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LCQ9: Homework for primary school students

     Following is a question by the Hon Michael Tien and a written reply by the Secretary for Education, Mr Eddie Ng Hak-kim, in the Legislative Council today (November 18):


     Quite a number of parents of primary school students have relayed to me that their children have to complete considerable and difficult homework daily, resulting in their children lacking playtime. Some parents have even completed some of the homework for their children to avoid their children being deprived of sufficient rest time. As revealed by some surveys, primary school students currently have to complete on average seven to 10 assignments daily. Some lower primary students have even been given 23 assignments before the weekend break, who therefore have to work until midnight on Sunday to complete those assignments. Also, 90 per cent of the parents are of the view that the current homework load has exerted pressure on their children. There are views that one of the reasons for the ever-increasing amount of homework for primary school students is that the Education Bureau (EDB) removed the upper limits on the amount of homework for primary school students when it updated the Basic Education Curriculum Guide (Primary 1-6) in 2014. In this connection, will the Government inform this Council:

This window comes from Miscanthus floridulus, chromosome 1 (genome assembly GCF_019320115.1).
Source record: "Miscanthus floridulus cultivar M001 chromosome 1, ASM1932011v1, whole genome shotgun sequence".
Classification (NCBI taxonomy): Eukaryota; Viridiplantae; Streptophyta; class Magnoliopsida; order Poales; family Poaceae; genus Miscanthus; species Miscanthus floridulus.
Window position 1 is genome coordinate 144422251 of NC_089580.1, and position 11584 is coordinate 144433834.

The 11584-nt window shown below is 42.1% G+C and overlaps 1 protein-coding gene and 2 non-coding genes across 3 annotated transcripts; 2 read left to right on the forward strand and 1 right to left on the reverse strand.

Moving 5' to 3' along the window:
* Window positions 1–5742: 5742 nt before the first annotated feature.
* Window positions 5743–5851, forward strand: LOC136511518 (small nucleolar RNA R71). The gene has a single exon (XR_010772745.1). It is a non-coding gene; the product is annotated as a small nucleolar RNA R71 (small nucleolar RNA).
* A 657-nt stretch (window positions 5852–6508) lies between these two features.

(1) whether, in the past three years, it conducted any comprehensive study on whether primary school students have been given homework of an appropriate amount and level of difficulty, and assessed the impacts on primary school students' psychological and physical health caused by the pressure generated by the requirement to complete all the homework; whether it has assessed if the situation of giving considerable and difficult homework to students is contrary to the authorities' objectives for implementing the education reform; if it conducted such a study and made such an assessment, of the details; if not, the reasons for that; and